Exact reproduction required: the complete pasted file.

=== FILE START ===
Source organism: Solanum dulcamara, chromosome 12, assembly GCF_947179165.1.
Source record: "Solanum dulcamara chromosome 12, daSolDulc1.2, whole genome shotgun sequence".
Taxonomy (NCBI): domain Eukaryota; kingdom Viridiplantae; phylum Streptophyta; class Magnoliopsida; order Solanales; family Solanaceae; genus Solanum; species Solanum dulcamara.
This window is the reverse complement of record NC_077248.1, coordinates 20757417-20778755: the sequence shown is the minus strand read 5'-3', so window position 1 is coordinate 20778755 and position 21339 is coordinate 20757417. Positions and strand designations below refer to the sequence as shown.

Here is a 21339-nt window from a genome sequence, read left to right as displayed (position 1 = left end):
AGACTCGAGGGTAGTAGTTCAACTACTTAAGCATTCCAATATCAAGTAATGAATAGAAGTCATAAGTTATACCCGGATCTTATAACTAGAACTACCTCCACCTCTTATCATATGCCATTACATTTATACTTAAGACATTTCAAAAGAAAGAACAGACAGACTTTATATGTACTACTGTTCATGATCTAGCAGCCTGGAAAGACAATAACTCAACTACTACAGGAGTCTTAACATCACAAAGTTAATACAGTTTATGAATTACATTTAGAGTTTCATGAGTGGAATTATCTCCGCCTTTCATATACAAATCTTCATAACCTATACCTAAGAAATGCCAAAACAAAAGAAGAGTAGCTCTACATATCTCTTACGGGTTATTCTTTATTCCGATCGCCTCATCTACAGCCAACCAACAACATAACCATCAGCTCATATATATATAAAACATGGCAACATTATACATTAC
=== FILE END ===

Source organism: Solanum dulcamara, chromosome 12, assembly GCF_947179165.1.
Source record: "Solanum dulcamara chromosome 12, daSolDulc1.2, whole genome shotgun sequence".
Taxonomy (NCBI): domain Eukaryota; kingdom Viridiplantae; phylum Streptophyta; class Magnoliopsida; order Solanales; family Solanaceae; genus Solanum; species Solanum dulcamara.
This window is the reverse complement of record NC_077248.1, coordinates 20757417-20778755: the sequence shown is the minus strand read 5'-3', so window position 1 is coordinate 20778755 and position 21339 is coordinate 20757417. Positions and strand designations below refer to the sequence as shown.

Here is a 21339-nt window from a genome sequence, read left to right as displayed (position 1 = left end):
AGACTCGAGGGTAGTAGTTCAACTACTTAAGCATTCCAATATCAAGTAATGAATAGAAGTCATAAGTTATACCCGGATCTTATAACTAGAACTACCTCCACCTCTTATCATATGCCATTACATTTATACTTAAGACATTTCAAAAGAAAGAACAGACAGACTTTATATGTACTACTGTTCATGATCTAGCAGCCTGGAAAGACAATAACTCAACTACTACAGGAGTCTTAACATCACAAAGTTAATACAGTTTATGAATTACATTTAGAGTTTCATGAGTGGAATTATCTCCGCCTTTCATATACAAATCTTCATAACCTATACCTAAGAAATGCCAAAACAAAAGAAGAGTAGCTCTACATATCTCTTACGGGTTATTCTTTATTCCGATCGCCTCATCTACAGCCAACCAACAACATAACCATCAGCTCATATATATATAAAACATGGCAACATTATACATTAC